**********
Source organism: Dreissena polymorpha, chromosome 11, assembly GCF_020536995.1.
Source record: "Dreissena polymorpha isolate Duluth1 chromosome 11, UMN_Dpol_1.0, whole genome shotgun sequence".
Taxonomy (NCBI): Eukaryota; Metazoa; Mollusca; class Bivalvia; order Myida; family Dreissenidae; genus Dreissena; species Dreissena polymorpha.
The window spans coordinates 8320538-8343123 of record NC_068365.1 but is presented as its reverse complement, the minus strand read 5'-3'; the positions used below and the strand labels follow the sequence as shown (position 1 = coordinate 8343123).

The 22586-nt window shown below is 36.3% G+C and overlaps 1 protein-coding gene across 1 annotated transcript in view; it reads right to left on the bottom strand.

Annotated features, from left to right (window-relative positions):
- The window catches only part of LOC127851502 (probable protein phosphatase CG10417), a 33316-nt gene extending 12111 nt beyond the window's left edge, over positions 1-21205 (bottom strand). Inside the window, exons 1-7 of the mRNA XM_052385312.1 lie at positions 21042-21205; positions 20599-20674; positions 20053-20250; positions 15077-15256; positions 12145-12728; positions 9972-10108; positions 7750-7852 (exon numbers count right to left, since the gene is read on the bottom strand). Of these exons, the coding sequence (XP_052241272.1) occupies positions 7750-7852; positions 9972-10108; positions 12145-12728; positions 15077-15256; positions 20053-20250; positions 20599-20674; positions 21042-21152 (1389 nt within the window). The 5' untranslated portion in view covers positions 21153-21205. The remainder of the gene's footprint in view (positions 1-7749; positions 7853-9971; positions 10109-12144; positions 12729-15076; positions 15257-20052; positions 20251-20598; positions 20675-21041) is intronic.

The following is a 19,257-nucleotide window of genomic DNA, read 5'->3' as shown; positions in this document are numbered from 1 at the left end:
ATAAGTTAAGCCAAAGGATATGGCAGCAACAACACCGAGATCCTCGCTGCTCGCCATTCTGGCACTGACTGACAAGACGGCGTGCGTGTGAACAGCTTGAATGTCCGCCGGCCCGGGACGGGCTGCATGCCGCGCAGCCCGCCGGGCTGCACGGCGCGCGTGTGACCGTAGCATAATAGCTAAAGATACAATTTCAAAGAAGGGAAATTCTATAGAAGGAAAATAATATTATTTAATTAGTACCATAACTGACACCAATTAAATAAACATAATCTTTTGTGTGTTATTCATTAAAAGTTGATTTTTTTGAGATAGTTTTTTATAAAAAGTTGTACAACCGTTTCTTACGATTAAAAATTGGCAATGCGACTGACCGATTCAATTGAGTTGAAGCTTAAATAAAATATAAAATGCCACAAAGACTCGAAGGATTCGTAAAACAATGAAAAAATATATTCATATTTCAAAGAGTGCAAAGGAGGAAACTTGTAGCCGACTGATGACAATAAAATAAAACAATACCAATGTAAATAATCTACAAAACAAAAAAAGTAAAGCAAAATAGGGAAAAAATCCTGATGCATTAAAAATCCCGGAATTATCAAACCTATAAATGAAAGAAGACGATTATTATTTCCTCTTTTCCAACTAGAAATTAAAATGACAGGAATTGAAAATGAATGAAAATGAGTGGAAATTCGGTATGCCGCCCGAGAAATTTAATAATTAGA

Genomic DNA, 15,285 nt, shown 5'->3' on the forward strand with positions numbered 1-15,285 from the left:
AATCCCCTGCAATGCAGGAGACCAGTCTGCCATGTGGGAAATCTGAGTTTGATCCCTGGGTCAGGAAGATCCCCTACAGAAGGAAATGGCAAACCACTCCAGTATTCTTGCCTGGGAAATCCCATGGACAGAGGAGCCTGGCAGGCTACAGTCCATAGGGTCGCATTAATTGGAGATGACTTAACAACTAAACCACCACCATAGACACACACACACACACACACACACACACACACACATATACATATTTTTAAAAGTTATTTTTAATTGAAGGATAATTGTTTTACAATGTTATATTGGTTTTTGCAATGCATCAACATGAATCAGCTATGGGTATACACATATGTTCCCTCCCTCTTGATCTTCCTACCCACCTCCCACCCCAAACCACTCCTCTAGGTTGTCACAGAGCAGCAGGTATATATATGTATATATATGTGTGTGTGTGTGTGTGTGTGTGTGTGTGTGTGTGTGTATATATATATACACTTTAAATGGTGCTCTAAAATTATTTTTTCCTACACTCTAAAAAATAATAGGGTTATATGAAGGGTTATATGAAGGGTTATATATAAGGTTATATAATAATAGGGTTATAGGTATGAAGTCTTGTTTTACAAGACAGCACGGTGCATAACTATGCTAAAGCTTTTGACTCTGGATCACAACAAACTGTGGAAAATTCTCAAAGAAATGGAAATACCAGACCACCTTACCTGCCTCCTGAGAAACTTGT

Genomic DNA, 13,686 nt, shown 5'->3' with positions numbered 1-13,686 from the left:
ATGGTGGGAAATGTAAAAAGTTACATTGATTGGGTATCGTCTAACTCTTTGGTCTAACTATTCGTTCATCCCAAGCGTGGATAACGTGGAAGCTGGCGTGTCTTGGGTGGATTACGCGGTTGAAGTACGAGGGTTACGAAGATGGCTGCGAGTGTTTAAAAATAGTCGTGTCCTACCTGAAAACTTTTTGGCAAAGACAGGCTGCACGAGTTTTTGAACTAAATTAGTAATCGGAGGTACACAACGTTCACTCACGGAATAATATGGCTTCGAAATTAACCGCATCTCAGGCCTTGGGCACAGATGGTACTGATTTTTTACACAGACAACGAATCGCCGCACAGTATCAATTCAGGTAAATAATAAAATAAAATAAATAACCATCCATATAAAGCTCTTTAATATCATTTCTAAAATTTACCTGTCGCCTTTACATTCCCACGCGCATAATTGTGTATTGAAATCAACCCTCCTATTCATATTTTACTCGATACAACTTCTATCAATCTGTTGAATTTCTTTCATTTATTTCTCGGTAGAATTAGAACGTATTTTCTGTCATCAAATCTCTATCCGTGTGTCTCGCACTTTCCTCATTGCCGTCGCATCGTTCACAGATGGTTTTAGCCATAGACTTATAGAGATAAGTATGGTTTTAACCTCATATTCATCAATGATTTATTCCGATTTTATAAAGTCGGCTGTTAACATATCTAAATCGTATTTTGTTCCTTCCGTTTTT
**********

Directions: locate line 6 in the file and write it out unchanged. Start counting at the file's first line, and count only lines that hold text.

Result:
Annotated features, from left to right (window-relative positions):